on the average values of all input for each of the four

years. The yield YD2 represents the predicted production

with the annual average level of all management practice

variables while holding all other inputs at the 1974 level.

Finally, YD0 is the predicted value for 1974 using average

input levels for that year. Then:

(8) IT = YDI /YD0,

and (9) IL = YD2/YD,.

Index IT shows the yield gains relative to the 1974 initial

period of the experiment. Whereas, IL shows the gains

predicted given changes only in the management practice

variables. This index remains the same if it is calculated

relative to the base period of 1974 as shown in equation (9)

or it is calculated relative to what the difference would be

each year if management practices where added relative to

that used in 1974 letting the other inputs change. That is,

YD3 is the predicted yield holding all-management practices

at the 1974 level, then YD1 / YD3 is equivalent to YD2 /


These indices are estimated by crop in Table 6.

Estimated corn yields are shown to increase by nearly 170

percent from the 1974 level. To the extent that the

increase use of the inputs resulted from the extension

efforts, then this index provides strong evidence of the

success of the' efforts. The effects of changing only the

management practice variables while holding the other

variables fixed are also shown in Table 6. By 1978

approximately 60 percent of the corn production gains were

from the management practice variables. Between 1974 and

1975 the management variables were the only inputs changed

for sorghum. By 1978 estimated sorghum gains exceeded 200

percent and the management practice variables accounted for

nearly 80 percent of this gain. Production gains for beans

showed similar improvements resulting from increases in both


Table 6. Estimated yield responses over time.

Years Corn : Sorghum I Beans I Cane I Tobacco


1974 1.000 1.000 1.000 1.000 1.000 1.000 1.000 1.000 1.000 1.000
1975 2.017 1.647 1.185 1.185 1.551 1.327 1.024 1.024 1.346 1.026
1976 2.428 1.852 2.602 2.340 1.809 1.560 1.044 1.044 1.640 1.129
1977 2.689 2.001 3.035 2.570 1.989 1.645 1.394 1.214 1.569 1.151

See equations (8) and (9) for definitions of IT and IL.

type inputs.

The cane crop was cultivated under traditional farming

practices without significant intervention from the project

management until 1977. The response in productivity

following 1976 is readily seen where a 40 percent gain over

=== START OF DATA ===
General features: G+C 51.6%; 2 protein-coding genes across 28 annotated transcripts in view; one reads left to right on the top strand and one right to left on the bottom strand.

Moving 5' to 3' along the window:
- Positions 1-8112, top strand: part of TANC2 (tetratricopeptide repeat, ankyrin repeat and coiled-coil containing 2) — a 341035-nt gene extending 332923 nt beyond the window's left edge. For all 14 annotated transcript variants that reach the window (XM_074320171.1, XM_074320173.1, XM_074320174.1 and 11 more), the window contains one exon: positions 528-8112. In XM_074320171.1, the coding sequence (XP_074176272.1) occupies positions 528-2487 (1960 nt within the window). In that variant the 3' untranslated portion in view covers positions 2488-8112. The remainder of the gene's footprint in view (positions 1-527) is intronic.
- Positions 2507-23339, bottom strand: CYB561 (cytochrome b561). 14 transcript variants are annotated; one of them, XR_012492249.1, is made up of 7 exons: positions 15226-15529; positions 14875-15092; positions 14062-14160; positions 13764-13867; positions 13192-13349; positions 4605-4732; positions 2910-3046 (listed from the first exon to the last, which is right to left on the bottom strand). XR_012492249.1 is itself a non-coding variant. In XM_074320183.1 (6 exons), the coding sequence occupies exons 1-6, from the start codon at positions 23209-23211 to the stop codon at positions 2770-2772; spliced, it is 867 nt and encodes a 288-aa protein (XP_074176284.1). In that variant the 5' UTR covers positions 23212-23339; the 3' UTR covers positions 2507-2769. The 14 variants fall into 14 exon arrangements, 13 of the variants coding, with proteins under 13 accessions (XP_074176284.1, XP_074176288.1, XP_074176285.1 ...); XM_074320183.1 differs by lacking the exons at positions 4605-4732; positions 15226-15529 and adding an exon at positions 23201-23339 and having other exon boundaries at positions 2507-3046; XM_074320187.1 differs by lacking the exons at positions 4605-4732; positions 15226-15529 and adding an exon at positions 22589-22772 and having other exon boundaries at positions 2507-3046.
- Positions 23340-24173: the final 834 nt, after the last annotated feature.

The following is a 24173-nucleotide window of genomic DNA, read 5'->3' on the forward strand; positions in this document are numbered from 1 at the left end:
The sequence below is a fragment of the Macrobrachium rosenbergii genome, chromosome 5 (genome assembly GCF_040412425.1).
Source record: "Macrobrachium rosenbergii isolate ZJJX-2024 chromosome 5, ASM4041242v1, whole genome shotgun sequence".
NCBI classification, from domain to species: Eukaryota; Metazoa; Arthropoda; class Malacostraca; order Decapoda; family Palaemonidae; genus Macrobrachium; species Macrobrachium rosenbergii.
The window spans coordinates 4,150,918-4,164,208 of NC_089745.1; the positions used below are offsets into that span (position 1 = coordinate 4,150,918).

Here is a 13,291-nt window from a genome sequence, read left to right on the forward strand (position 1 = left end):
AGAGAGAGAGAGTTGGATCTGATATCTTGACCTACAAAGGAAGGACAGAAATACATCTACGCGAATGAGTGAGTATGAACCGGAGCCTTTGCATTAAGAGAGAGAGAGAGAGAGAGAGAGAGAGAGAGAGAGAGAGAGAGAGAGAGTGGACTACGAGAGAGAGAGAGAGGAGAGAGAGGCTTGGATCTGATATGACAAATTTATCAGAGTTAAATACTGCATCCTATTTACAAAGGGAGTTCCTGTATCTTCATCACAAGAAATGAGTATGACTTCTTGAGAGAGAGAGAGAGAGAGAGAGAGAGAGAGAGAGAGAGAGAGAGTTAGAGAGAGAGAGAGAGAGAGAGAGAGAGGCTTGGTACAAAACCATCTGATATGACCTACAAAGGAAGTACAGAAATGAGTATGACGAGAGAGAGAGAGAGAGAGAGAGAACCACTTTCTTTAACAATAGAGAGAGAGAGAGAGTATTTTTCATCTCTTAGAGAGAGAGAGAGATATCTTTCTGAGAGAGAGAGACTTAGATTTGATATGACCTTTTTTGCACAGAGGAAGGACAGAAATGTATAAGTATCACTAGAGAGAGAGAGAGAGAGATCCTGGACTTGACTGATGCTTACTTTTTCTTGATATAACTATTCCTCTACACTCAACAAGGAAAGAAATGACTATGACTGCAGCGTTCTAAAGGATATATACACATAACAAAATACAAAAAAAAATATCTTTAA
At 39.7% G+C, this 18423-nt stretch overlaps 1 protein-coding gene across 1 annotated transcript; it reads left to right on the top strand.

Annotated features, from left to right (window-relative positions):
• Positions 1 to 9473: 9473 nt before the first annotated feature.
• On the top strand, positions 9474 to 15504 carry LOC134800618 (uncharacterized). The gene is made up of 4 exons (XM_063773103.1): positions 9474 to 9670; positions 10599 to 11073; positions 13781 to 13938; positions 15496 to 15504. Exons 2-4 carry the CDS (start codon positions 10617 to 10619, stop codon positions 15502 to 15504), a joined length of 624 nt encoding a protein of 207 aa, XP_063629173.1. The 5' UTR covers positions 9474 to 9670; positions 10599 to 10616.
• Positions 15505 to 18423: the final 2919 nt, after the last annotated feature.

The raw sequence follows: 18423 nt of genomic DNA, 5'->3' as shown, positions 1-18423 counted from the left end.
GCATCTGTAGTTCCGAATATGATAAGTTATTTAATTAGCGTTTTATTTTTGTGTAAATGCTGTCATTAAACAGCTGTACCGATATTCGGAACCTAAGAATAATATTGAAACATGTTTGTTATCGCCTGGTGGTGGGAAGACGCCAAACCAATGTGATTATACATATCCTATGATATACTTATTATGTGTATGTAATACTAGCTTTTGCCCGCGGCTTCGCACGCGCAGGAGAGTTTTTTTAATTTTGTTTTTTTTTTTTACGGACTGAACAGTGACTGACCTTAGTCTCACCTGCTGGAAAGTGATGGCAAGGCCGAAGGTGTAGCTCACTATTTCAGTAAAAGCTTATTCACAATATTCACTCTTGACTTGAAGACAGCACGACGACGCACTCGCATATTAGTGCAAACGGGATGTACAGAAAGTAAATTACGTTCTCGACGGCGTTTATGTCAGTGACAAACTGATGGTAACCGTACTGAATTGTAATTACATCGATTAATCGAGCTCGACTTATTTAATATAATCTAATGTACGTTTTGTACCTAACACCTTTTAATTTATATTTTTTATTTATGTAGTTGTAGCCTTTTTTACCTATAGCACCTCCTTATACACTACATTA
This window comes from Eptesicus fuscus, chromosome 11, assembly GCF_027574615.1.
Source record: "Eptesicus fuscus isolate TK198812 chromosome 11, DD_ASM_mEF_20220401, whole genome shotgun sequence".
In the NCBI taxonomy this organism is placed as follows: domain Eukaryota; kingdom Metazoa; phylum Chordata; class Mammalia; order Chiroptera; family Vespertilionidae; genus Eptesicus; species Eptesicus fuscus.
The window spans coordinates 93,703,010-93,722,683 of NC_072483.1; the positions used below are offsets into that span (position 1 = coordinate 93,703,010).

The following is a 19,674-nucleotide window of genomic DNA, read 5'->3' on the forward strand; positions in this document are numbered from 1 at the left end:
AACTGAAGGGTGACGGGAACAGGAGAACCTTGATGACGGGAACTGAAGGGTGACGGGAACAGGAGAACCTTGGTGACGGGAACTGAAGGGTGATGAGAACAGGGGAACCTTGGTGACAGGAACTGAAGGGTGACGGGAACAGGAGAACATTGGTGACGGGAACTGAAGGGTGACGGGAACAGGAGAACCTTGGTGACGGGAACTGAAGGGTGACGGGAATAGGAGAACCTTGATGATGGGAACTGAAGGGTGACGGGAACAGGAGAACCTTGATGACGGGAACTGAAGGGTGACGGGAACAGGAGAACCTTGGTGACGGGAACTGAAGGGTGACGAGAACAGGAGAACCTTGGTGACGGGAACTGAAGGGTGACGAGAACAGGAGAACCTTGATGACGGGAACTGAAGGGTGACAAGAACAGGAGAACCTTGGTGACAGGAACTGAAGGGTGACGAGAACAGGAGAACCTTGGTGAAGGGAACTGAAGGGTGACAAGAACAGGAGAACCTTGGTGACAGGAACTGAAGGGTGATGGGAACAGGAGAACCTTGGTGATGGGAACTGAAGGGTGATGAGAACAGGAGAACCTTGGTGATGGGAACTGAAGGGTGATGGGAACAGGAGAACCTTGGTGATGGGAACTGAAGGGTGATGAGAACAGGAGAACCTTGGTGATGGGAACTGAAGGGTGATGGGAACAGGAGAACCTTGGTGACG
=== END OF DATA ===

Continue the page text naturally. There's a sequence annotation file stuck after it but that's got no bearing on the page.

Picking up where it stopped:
the base period is observed. Again a large share of the

increase was due to improved management practices.

Finally, tobacco required considerable physical inputs

where FZ, NG, WR, and LR were changed. Hence, most of the

predicted gains are attributable to these inputs.


The analytical model set forth provides a direct

measure of the productivity gains that were realized in Das

Boen region of Haiti. Using principal component procedures,

both the effects for changing management practices and

applications of physical inputs were measured. In most

crops, over 60 percent of the productivity gains are related

to improved management practices. Such results are of

paramount importance in that it points to the potential

gains that can be achieved through extension guidance.

Furthermore, the model clearly shows the strong

complementarity among the inputs and the overall gains

achieveable through coordinated management of all inputs.

These results were based on a sample of farmers within

a small study area. The question of the applicability of

the empirical estimates to a broader base is logically

raised. Given the homogeneous nature of the producers and

the similarity of resource distribution throughout the

region, the results should have useful applications to other

agricultural efforts in the country. It is ,however, again

emphasized that the estimates are based on a small subset of

farmers within the region. Clearly, additional empirical

research is needed on a broader scale. Also, follow up

efforts are needed to judge the continued use of the

production technology in subsequent years after the project

was terminated.

The experimental extension program-is one of a number of

development plans designed to assist the LDC's. The results

of this analysis do not provide data for judging the

relative merits of alternative development methods. Rather,

they illustrate the gains that can be realized when both

capital investments are coordinated with direct personalized

management assistance.


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Dhrymes, Phoebus J. Econometrics. Springer-Verlag. New
York, N.Y. 1974.

Gislason, Conrad. The Bas Doen Project--The Lessons
Learned. Washington D.C: 1978 (unpublished).

Halvorsen, Robert and Raymond Palmquist. ''The
Interpretation of Dummy Variables in Semilogarithmic
Equations.'' American Economic Review. 70(1980):474-475.

La Gra, Jerry. Feasibility of Expanding the Integrated
Cooperative Project at Bas Doen. Haiti: 1972 (unpublished).

Pindyck, Robert and Daniel Rubinfeld. Econometric Models
and Economic Forecasts. McGraw-Hill Book Company. New York,
N.Y. (2nd Ed.). 1981.

Prires, Moshe Z. A Project of International Cooperation in
Agricultural Development, Valley of Cul-de-Sac, Haiti.